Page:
Saturday, October 28, 2006

Souder's hometown paper endorses the other guy

The Ft. Wayne Journal Gazette has endorsed for election to the U.S. House of Representatives the challenger to Rep. Mark Souder, the harshest drug warrior in Congress. In announcing its support for Tom Hayhurst, the Democrat in the race, the editorial board cited Souder's idiotic HEA Aid Elimination Penalty and the particularly devastating impact it has on his own state of Indiana (as reveled in a report released earlier this year by SSDP).
Despite 12 years in Congress, Souder, 56, has yet to earn a committee chairmanship. The issues he has chosen to emphasize, such as reversing a local decision to ban assault weapons in Washington, D.C., and preserving lighthouses, have done little to help the nation or his district. And some of Souder’s other efforts, such as his bill prohibiting college students with drug convictions from getting financial aid, have hurt Hoosiers. Indiana leads the nation in the rate of college students denied federal aid because of the law. Hayhurst is the better choice for voters of the 3rd District.
Without Souder around, it will be much easier for us to get rid of the unfair and harmful penalty next Congress. We'll see what happens...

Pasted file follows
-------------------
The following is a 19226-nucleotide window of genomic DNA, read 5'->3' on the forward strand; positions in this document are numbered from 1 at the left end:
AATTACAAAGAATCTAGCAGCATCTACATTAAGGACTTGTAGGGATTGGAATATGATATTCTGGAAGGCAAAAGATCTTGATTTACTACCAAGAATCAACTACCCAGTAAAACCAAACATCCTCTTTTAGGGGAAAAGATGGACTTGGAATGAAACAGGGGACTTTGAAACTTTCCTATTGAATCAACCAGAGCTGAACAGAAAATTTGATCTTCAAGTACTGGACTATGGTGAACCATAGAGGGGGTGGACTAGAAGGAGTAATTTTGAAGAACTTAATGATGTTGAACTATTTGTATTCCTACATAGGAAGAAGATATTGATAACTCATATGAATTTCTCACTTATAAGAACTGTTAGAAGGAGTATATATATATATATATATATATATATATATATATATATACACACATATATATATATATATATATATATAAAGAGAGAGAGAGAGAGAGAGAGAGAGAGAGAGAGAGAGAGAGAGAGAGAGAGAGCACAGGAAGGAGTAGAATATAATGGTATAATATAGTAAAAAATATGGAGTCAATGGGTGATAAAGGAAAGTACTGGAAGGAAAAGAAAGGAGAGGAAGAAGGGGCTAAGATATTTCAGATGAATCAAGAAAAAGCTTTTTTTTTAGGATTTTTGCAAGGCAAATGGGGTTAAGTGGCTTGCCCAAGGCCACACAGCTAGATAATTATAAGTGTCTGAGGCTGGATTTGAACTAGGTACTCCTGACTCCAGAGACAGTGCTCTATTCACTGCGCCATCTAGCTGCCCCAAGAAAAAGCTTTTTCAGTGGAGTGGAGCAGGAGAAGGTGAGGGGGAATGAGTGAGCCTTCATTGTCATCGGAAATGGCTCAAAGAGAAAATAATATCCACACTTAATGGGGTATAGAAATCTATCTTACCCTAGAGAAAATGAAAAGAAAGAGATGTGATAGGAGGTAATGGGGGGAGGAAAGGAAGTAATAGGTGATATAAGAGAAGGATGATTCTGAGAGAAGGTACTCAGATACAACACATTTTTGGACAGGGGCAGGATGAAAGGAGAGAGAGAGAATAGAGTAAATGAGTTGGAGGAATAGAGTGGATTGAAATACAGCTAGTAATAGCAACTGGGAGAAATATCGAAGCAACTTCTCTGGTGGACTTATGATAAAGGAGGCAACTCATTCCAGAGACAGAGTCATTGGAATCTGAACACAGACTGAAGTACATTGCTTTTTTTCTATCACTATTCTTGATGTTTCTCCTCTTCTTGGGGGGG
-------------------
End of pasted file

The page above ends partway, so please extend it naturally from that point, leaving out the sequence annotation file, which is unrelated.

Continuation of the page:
Thursday, October 26, 2006

Up next... cigarette prohibition?

The Drug Policy Alliance recently commissioned a Zogby poll, asking if Americans would support prohibiting tobacco over the next five to ten years.

The results are absolutely terrifying. 45% of Americans agree that we should make tobacco illegal.

The news gets worse. Among Americans aged 18 - 29, support for tobacco prohibition is at 57%!

That's our generation, folks.

Watch DPA's Ethan Nadelmann explain why tobacco prohibition is a very bad idea:

You might say, "Why worry? The tobacco companies are too powerful to ever allow this to happen!" You might be right. But that's not the point.

The point is that we, the generation raised on D.A.R.E. style misinformation and scare tactics, have an obligation to show our peers that prohibiting potentially dangerous substances does nothing to protect us from those substances. History has shown us that it never has, and common sense tells us that it never will. In fact, it only makes the problem much worse.

But if young people are the constituency that supports tobacco prohibition more than anyone else (7% more than evangelical Christians!), then we need to work harder, folks. I'm proud that my generation has been so successful at giving up cigarettes, but holy smokes... there's no need to throw the Marlboro Man in jail!